Peat fires like those that occurred during this summer in Russia and in the United States, pose a serious threat to the climate. Russian Social-Ecological Union notes, that there is a possibility that heat, which exacerbated the problem of forest and peat fires this summer in Russia, had links to the consequences of climate change.

Russia has confirmed its readiness to reduce greenhouse gas emissions by 25% by 2020 and boost the efficiency of energy use by 40 percent. This statement was made by the Russian deputy Foreign Minister Alexander Yakovenko after a ministerial meeting on climate which took place on the sidelines of the 65th session of the UN General Assembly in New York.

September 6-7: JI Technical Workshop dedicated to the prospect of JI projects after 2012 took place in St.Petersburg. The potential of JI in Russia is fairly high (as well as investors’ interest in it) and will most likely be unlocked regardless of the outcomes of the up-coming climate negotiations in Mexico due in November/December of 2010. Sadly yet typically enough, the topics of climate change and the necessity to reduce GHG emissions – the declared objective of all Kyoto mechanisms – were hardly ever mentioned.

A while ago REN21 published a report presenting the latest data on current trends in the renewable energy sector. Despite the significant growth of RE production worldwide Russia still lags behind showing some of the lowest figures on the list. Having a huge RE development potential at hand, the country lacks support and development mechanisms for the sector and prioritizes fossils exploitation.

Two and a half years after the beginning of the Kyoto Protocol's first commitment period Russia approves the first 15 JI projects that are supposed to ensure an over 30 mln tonnes reduction of carbon emissions in the country. This number is significantly lower than the overall potential of existing emissions-reducing projects, estimated to be over 240 mln tonnes. Most of the approved projects represent the oil and gas sector.

A new regular session of climate negotiations began in Bonn, Germany, on Monday. Representatives of 182 countries - members of the UN participate in the session, which is to last until Friday, June 11.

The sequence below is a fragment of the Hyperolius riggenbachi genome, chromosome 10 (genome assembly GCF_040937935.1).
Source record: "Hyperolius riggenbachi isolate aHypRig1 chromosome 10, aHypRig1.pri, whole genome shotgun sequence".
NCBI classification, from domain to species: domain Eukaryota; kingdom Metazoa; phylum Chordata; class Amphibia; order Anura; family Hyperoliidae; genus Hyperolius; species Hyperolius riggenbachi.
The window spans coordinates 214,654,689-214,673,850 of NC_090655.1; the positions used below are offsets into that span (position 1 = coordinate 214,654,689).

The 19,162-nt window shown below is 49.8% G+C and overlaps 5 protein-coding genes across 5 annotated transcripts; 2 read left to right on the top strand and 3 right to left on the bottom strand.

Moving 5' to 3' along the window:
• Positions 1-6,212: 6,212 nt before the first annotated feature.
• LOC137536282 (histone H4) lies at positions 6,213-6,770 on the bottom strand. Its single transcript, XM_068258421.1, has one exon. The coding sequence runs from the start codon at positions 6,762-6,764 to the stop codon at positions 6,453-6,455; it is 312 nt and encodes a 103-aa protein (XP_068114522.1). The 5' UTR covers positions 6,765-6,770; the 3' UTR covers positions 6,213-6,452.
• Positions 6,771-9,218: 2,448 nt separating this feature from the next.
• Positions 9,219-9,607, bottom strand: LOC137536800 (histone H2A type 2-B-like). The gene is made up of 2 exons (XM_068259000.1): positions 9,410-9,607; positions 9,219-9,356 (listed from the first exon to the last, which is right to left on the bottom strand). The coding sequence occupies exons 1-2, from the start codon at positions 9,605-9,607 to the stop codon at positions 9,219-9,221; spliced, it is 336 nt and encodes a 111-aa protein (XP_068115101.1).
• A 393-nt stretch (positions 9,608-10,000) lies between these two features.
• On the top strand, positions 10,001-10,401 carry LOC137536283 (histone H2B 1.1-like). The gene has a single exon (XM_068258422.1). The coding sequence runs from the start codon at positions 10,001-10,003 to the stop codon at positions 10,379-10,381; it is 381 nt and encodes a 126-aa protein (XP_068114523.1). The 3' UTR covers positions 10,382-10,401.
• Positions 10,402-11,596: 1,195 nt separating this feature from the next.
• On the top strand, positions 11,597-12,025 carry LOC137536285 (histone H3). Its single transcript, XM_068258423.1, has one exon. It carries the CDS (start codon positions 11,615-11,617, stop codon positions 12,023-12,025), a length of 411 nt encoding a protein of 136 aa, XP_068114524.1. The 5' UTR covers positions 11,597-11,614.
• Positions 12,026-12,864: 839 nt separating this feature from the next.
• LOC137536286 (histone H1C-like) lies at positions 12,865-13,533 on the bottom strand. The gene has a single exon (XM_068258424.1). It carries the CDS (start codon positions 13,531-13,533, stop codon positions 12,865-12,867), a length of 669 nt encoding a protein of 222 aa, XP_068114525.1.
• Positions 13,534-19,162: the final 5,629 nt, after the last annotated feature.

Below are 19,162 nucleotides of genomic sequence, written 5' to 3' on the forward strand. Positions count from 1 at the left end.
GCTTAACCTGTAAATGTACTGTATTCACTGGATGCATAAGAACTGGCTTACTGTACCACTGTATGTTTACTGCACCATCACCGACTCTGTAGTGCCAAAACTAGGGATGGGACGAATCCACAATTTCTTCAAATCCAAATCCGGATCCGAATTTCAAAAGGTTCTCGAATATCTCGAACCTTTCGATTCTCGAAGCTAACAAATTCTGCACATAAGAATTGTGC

Currently, the world's emissions of greenhouse gases are regulated by the Kyoto Protocol, which expires in late 2012.

On the eve of another round of climate negotiations in Bonn, which should pave the way for the adoption of a new climate agreement at the end of the year in Cancun (Mexico), Russia expresses the need to integrate the Russian forests in the new agreement as a factor of reducing the global emissions of greenhouse gases.

President Medvedev signed a Decree which obliges Heads of Russia's municipalities and regions to report annually on concrete measures and results of energy efficiency improvement » 18/energosber-dok.html>.. With its vast energy efficiency potential, Russia can comply with both its commitment on greenhouse gas emission cut and national economic interests.Russia can save up to 45% of its energy - these are the conclusions of the report prepared by the World Bank Group "Energy Efficiency in Russia: the hidden reserve».

During his visit to Norway and Denmark in the end of April 2010, President Medvedev said about interest to apply in Russia Nordic experience in the field of renewable energy and energy efficiency. "Energy efficiency, unfortunately, is not the best side of Russian economy today " he said at the press conference. Russian president signed with his Danish counterpart the agreements on implementation of projects related to climate change, and projects on energy efficiency

Volcanic eruption in Iceland may have short-term impact on the climate. Volcanic ashes in the atmosphere prevent penetration of sunlight to the ground and thus contribute to cooling. Critics of the global warming theory have decided that they obtained another argument against the evidence of global warming. But the consequences of volcanic activity disappear within a few years, while global warming caused by deeper and more permanent effects, including emissions of greenhouse gases from human activities, continues. And the need for effective climate policies and the development of low-carbon energy remains.